Excellent point, but when you use the Cape Cod numbers you should differentiate between the Cod League of 20 years ago and the league as of late. That Nomar Garziaparra played in the Cape Cod League 15 years ago doesn't reflect upon the play of today. In general, college players are better today than they were 10 years ago, and while the Cape is the top dog, there's some excellent ball being played in the NWL and the Alaska Baseball League, which has made quite the comeback in terms of quality and fan interest in the last two years.

You may want to cross-reference the players you have listed here and see how many played in the Northwoods League the last few years. (The number may surprise you a little.) The trend seems to be players doing well in the Northwoods League and then moving up to the Cape Cod League, with Tonneguzzi actually pitching a little better last year with Thunder Bay and Frost putting up better numbers this year in the Cape, which may speak a little to the level of play in the two leagues. Also, to speak in a generality, the better pitchers do go to the Cape (although Lance Broadway, arguably one of the top two pitchers in college baseball this past season, pitched in the NWL last summer), while the better batters go elsewhere.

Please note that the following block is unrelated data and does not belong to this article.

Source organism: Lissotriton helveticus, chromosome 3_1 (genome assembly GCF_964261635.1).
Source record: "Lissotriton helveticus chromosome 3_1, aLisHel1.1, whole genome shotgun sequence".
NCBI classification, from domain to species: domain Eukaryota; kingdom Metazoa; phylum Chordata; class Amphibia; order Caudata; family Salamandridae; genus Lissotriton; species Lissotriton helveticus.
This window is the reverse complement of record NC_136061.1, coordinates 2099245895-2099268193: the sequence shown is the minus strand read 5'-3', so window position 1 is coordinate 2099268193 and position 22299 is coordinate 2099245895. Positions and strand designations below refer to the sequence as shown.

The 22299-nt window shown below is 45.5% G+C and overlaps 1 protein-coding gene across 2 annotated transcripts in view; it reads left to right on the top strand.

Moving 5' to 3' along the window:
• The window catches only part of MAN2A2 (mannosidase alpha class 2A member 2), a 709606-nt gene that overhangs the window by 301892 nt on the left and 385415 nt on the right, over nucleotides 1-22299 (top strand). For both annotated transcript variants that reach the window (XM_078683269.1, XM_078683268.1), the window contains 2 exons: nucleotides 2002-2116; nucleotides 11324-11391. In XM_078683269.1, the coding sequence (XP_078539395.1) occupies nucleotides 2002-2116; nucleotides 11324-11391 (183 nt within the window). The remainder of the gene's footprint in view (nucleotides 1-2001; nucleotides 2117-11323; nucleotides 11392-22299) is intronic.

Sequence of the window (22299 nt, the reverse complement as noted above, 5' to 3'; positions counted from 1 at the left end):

I think the most burning question from this article is this: does Evan Longoria look anything like his sister?

Unfortunately, they are of no relation.

Derrik Lutz? Wasn't he the crazy roommate in Back To School, played by that lovable Robert Downey Jr.?

When judging Evan Longoria's power potential, keep in mind that in 2005 he played in Long Beach's Blair Field, one of the most extreme pitcher's parks in Division I baseball. In 2004, with Rio Hondo CC, he slugged at .707 with 8 HRs in 147 ABs (and 10 doubles, 3 triples). He may not be a big HR guy, but his stats at Long Beach State likely under represent his power.